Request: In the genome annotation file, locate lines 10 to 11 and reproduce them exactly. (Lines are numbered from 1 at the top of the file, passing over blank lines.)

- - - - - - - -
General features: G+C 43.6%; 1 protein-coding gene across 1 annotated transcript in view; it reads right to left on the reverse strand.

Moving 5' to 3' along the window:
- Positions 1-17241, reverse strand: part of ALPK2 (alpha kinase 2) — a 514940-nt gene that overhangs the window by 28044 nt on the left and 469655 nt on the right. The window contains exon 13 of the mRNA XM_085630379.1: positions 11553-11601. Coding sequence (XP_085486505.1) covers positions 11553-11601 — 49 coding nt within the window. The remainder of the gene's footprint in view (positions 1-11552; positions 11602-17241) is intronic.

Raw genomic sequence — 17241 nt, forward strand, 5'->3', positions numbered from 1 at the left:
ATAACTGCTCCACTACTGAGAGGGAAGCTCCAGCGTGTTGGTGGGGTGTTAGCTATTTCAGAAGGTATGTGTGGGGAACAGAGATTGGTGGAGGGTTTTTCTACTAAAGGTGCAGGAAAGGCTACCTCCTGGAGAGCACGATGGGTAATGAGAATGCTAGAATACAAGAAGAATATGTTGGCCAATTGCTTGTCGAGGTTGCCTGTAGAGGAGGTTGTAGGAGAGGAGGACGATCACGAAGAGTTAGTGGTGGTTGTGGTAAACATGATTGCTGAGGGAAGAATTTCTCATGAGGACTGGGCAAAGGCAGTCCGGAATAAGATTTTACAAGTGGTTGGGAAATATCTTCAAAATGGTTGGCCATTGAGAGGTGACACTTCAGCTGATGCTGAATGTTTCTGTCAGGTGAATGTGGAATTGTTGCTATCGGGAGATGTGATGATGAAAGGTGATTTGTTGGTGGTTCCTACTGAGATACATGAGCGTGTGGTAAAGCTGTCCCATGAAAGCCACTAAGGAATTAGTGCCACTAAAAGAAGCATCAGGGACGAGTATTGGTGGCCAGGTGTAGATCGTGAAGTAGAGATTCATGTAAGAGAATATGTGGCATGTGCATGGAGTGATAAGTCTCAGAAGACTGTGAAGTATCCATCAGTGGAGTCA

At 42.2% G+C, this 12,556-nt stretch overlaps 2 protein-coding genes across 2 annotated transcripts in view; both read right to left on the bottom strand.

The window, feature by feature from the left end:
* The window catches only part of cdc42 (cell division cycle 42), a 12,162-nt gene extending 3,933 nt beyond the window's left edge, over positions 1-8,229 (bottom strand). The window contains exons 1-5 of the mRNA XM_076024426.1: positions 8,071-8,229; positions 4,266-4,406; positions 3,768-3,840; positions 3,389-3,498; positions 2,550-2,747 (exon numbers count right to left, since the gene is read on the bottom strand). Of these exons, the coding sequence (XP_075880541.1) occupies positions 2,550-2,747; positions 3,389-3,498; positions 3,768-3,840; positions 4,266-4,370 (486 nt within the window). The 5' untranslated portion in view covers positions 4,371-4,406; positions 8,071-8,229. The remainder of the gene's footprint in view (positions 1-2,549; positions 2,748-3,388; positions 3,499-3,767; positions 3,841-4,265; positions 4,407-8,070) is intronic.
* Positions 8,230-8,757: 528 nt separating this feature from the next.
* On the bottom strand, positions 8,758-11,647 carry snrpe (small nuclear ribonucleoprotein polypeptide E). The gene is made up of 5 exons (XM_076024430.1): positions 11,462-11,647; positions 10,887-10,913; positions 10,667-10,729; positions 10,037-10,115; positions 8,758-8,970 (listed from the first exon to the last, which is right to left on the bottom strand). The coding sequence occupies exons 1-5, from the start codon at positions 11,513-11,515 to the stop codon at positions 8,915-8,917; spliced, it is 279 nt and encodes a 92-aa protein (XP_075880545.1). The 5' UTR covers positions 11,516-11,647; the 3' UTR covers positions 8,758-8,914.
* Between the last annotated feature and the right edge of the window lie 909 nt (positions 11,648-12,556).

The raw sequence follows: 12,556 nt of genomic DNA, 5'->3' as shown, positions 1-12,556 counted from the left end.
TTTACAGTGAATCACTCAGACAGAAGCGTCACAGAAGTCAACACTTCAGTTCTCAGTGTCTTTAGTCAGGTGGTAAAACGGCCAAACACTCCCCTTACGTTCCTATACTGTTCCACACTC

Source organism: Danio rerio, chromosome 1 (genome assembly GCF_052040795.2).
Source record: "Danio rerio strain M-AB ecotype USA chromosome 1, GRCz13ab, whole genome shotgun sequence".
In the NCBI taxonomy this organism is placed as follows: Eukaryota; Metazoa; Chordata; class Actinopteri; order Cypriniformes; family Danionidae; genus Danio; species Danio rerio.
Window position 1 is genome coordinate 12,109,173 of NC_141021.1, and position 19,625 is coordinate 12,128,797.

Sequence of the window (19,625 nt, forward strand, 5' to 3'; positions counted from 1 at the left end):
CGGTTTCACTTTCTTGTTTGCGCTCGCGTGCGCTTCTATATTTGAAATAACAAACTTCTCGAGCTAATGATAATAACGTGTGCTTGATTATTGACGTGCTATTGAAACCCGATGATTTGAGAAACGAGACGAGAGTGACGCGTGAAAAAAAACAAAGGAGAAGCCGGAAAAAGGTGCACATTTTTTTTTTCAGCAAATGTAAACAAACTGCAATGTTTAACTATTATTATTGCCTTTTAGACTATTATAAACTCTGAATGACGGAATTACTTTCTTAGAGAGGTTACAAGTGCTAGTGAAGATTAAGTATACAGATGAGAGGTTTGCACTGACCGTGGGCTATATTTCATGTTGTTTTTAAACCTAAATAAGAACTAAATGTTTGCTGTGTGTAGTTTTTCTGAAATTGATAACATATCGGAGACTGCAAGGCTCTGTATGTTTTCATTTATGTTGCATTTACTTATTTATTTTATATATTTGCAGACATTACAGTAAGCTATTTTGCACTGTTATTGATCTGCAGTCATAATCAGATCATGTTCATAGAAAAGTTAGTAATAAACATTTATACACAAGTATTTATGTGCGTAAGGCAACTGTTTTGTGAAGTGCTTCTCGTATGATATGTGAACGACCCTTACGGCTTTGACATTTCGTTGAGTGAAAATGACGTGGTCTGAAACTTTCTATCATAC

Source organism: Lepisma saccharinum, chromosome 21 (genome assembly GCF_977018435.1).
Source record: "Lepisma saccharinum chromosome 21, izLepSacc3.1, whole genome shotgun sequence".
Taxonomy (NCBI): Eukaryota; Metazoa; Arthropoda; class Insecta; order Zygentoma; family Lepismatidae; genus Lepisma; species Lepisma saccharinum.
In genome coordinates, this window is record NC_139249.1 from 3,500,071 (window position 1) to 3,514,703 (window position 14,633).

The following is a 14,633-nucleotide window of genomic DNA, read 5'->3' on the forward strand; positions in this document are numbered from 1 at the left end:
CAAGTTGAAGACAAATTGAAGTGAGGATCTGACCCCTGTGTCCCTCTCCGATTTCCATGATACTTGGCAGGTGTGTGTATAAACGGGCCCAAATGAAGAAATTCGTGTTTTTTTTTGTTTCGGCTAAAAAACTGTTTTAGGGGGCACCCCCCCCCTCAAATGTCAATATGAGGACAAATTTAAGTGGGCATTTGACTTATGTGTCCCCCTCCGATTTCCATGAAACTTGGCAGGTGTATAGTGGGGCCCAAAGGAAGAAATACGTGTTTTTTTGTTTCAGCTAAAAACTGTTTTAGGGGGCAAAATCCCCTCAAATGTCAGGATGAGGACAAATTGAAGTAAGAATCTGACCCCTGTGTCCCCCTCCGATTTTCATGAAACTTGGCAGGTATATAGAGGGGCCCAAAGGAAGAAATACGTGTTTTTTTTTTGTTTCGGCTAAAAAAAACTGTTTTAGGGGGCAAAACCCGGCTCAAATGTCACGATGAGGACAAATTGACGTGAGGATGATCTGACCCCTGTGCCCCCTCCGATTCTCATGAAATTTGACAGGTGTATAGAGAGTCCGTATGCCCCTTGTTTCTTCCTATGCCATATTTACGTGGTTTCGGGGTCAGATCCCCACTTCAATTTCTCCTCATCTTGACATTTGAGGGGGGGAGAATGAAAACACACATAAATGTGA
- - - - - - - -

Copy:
* On the bottom strand, positions 8,758-11,647 carry snrpe (small nuclear ribonucleoprotein polypeptide E). The gene is made up of 5 exons (XM_076024430.1): positions 11,462-11,647; positions 10,887-10,913; positions 10,667-10,729; positions 10,037-10,115; positions 8,758-8,970 (listed from the first exon to the last, which is right to left on the bottom strand). The coding sequence occupies exons 1-5, from the start codon at positions 11,513-11,515 to the stop codon at positions 8,915-8,917; spliced, it is 279 nt and encodes a 92-aa protein (XP_075880545.1). The 5' UTR covers positions 11,516-11,647; the 3' UTR covers positions 8,758-8,914.
* Between the last annotated feature and the right edge of the window lie 909 nt (positions 11,648-12,556).